Thesis: A graduation requirement since the very beginning; the library’s collection now numbers about 14,325 (the exact figure depending on whether the thesis of Gary Snyder ’51 has been stolen again). The rules regarding formatting, deadlines, penalties for late submission, and the composition of orals committees were informal in the first years; President Dexter Keezer had them codified in 1937. Theses must be submitted to the registrar by the last Friday of classes. The shortest thesis (Kenneth Tomlinson ’15, Losses in the Electro-Analysis of Copper Sulphate Solutions, chemistry) runs four pages, while the longest (Carl Washburn ’66, A Sometimes Great Nation: A Story of American Politics, poli sci) runs an astonishing 506. Don Green ’54 took 50 years to complete his economics thesis, receiving his diploma in 2004 for Principal Agent Theory: Case Study of the Presidio Trust. (He wrote a perfectly adequate thesis in 1954, but was dissatisfied, ditched it, and did not find another topic until decades later.) Olin Balch ’73 delivered his psychology thesis, The Restoration of Avoidance Responses, on horseback. On thesis day, Olin galloped across the front lawn, dismounted, walked his horse up a flight of steps in Eliot Hall, remounted, and submitted his thesis to President Paul Bragdon.
A barrel of fun. Larry Clarkberg ’87 bangs drum as students don outlandish headgear during thesis parade, circa 1987.
Thesis parade: First organized in 1961 by Priscilla Watson Laws ’61 and Jerry Millstein ’61. “In previous years many of us watched seniors straggle up to the registrar’s office one by one and then slink off quietly to collapse,” they later wrote. “Having worked hard on our projects, we decided that the delivery of our senior theses should be conducted with proper ceremony.” On the appointed day, a rumpled band of barefoot seniors convened in front of the library accompanied by trombone, accordion, recorder, and drum, and proceeded to march to the registrar’s office. Since then, the tradition has grown more elaborate but no less exuberant. Students have tossed pages of notes from the roof of Eliot or burned them in a fire pit in front of the library. The parade has been led by marching bands and punctuated by the blast of cannons. Glitter, champagne, or rose petals—it’s always raining something. The trappings may vary, but the exhilaration never wanes.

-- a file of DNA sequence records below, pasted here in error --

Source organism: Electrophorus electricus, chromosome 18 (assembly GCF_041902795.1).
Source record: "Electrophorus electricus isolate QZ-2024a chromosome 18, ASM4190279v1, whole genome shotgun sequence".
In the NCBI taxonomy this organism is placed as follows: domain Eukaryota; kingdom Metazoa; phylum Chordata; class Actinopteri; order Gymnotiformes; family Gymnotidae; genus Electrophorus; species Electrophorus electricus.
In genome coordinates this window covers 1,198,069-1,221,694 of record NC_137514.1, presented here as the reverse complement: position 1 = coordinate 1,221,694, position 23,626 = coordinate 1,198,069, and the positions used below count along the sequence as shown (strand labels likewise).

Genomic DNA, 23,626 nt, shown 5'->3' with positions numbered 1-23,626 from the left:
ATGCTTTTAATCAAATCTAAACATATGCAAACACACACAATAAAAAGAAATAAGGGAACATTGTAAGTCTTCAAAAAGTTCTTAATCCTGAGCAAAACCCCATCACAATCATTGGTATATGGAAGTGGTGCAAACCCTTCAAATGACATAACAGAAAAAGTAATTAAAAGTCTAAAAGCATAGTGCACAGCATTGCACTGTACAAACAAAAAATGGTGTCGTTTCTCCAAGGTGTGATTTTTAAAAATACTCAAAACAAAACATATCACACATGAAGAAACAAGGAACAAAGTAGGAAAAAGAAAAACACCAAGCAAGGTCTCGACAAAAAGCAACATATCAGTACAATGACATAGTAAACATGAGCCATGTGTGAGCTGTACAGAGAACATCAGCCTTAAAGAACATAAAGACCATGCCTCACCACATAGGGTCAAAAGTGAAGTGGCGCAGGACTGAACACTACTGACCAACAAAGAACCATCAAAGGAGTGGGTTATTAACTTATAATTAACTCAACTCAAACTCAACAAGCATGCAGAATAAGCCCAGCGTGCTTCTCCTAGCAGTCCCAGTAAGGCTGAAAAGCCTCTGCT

Timê: Ancient Greek concept of “honor,” which Reedies encounter in their first week of Hum 110 as they try to figure out why Achilles, Hector, and Odysseus are acting so weird. Students also earn timê for scrounging, rugby, stealing the owl, and pulling off a double major.
Trustees: The buck stops here.
Tuition: Currently $42,540 a year; add $11,050 for room & board. See financial aid.
Underwater basket weaving: It was a joke, of course. Since the ’50s, “underwater basket weaving” has been used to refer to obscure or absurd college courses. Naturally, Reed students thought it would be fun to actually teach such a course at Paideia. A classic photo of a snorkeled student suspended in the pool weaving a basket still appears in the viewbook. You might think that after 40 years, the joke would wear out. Not at all. Several times a year, interns from peripheral news outlets dedicate roughly seven minutes to writing uncredited feature stories about absurd college courses. Inevitably, tucked between The Physics of Star Trek and The T’ao! of Homer Simpson is Underwater Basket Weaving at Reed College—now held up as an example of the very trend it was supposed to lampoon. Mother Nature Network provided a typical example of shoddy journalism in its “15 Weird College Courses.” “[U]nderwater basket weaving actually involves making baskets by dipping reeds into water and letting them soak—at least that’s how Reed College of Portland in Oregon taught it.”
Winch, Martin (1858–1915): Nephew of Simeon and Amanda Reed (q.v.), who came west to live with them at the age of 12 and became a surrogate son and business manager. At Amanda’s deathbed, Winch vowed to carry out her wishes. He withstood a furious legal challenge from the other heirs, who tried to break her will. Thanks to his efforts, the will was ultimately upheld and the college was born. Unfortunately, Winch clashed with T.L. Eliot (q.v.) over the character of the institution. Winch wanted a technical school, believing that was consistent with the Reeds’ wishes; Eliot insisted on a liberal arts college. Eliot won; Winch resigned from the board and entered a physical and emotional decline, dying a few years later. The bronze plaque dedicated to him in the Capehart room in Winch is a masterpiece of understatement: “He rendered valued aid in the founding of this college.”
Zeus: Mighty son of Kronos, marshal of thunderheads, father of gods and men.
Special thanks to Jim Kahan ’64, Gay Walker ’69, Patty MacRae ’71, Lauren Lassleben ’75, John Sheehy ’82, Sally Brunette ’83, Tonio Andrade ’92, Ian Gillingham ’94, Catherine Hinchliff ’10, Brandon Hamilton ’11, Lucy Bellwood ’12, Randall S. Barton, Ted Katauskas, Stacey Kim, Mark Kuestner, Laurie Lindquist, Kevin Myers, and Aimée Sisco for their outstanding contributions. Errors and omissions are the fault of Chris Lydgate ’90. Please send clarifications, corrections, or seething jeremiads to email@example.com or check out the Open Almanac, our bold experiment in community journalism, and fix it up yourself!